"That's intentional," said Vahdat. "We wanted to be very committed and build a patient-centric company. If we worked with VCs — though they are amazing — they have targets for returns to make to their LPs, they have five year or 10 year maximum. We didn't want to bound to doing an exit, we wanted to be more relaxed."
While the US was the obvious international market to target, with its cultural similarities to the UK, Vahdat and his team decided instead to explore China. "We thought the sooner we go there, the more mistakes we'll make, and the faster we will learn," he said. "If you want to be the major player in the world, you can't ignore China."
Medopad had lots of early help from the government's trade department, with officials brokering connections and partnerships. But the startup's early days in China were characterised by "a bunch of mistakes," Vahdat said. "A bunch of it was cultural stuff we didn't understand."
One example was getting used to offering freebies. "In one deal we signed, we ended up doing a demo account for the department of a hospital," he said. "We weren't getting paid. This isn't the normal way we would have operated, but if you don't do that, you don't get to the next phase. We were initially hesitant of being open — we had no commitment from them."
The freebie allowed the hospital to fully explore Medopad's technology, he added. "There were a couple of times we had the opportunity to do the same thing, and we didn't. That was a mistake."
Another lesson was avoiding sketchy partners. In one instance, Medopad almost signed a deal through a local middleman where again it would be offering its services for free. Unbeknownst to Medopad, the middleman got paid, even though the deal was never finalised. "They told us it was a free thing! And then they got paid," he said. "I lost half my hair in China."
The early lessons culminated in Medopad accompanying Theresa May to China — and landing a deal with Tencent
Vahdat accompanied UK Prime Minister Theresa May on her trade trip to China at the end of January, alongside big firms such as HSBC and BT.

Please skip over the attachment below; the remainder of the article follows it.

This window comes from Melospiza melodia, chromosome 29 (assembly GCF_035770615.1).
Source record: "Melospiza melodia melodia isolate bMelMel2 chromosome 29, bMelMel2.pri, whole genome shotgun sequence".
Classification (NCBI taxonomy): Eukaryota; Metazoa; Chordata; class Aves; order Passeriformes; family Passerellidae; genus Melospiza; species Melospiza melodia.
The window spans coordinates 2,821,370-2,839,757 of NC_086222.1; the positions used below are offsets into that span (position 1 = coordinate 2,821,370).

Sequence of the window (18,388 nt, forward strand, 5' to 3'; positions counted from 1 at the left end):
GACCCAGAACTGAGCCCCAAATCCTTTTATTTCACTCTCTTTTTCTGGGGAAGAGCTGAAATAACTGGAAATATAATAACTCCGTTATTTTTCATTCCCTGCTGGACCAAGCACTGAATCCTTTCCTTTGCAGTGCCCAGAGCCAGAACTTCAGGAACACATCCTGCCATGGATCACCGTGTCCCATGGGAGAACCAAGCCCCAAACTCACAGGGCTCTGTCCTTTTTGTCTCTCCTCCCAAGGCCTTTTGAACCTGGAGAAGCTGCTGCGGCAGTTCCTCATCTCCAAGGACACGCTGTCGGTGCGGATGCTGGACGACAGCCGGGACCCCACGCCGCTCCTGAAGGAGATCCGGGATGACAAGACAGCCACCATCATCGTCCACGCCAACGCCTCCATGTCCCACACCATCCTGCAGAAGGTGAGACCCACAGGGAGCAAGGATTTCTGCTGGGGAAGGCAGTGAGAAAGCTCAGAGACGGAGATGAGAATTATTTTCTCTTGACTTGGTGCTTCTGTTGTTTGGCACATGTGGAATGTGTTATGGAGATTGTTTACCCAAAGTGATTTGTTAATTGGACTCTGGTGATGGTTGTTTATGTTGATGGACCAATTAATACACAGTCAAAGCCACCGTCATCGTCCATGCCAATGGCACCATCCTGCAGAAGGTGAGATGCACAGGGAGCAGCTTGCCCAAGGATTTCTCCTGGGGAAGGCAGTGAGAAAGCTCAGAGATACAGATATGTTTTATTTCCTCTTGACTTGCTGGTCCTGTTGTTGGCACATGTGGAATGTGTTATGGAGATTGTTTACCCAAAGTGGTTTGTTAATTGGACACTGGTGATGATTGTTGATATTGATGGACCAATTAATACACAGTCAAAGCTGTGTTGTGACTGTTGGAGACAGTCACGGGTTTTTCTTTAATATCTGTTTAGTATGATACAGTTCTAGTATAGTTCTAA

At the end of the trip, Medopad announced it had $140 million in deals in China, and a partnership with Tencent.
The deals comprise hospital partnerships, and a project with Johnson & Johnson China. After meeting investors from NWS Holdings at a conference, the company also secured the first tranche of its Series A round, which will initially be used for new hires. The full round of $120 million (£86.4 million) will go towards international expansion and, potentially, acquisitions.
Vahdat said the firm's continued push in China meant Medopad had been talking to Tencent for "a long time."
"Tencent is a quiet company, they like to make less fuss before they have something solid. Culturally we are quite a good fit," he said.
Neither firm is going into exact details of the partnership. But Vahdat said the Tencent partnership can help the firm lobby in China. Tencent also has a medical arm, and it sounds like Medopad will begin tracking Chinese patients for a chronic disease.
"As soon as you announce you're working on some disease, you create expectations," Vahdat said. "We've decided to stay quiet on the details of what we're doing together, because we feel responsible. The idea is that we're....detecting things earlier, helping conditions, and helping care team providers to come up with a better diagnosis."
Artificial intelligence will form a major part of the venture too, Vahdat said.
Asked how Vahdat felt about the ethics of using artificial intelligence to track Chinese patients, given the possibilities of spying and surveillance, he said patients would still have to give their permission.
"We treat patients globally to the same standard, with the same consent," he said. "We want solutions that work everywhere."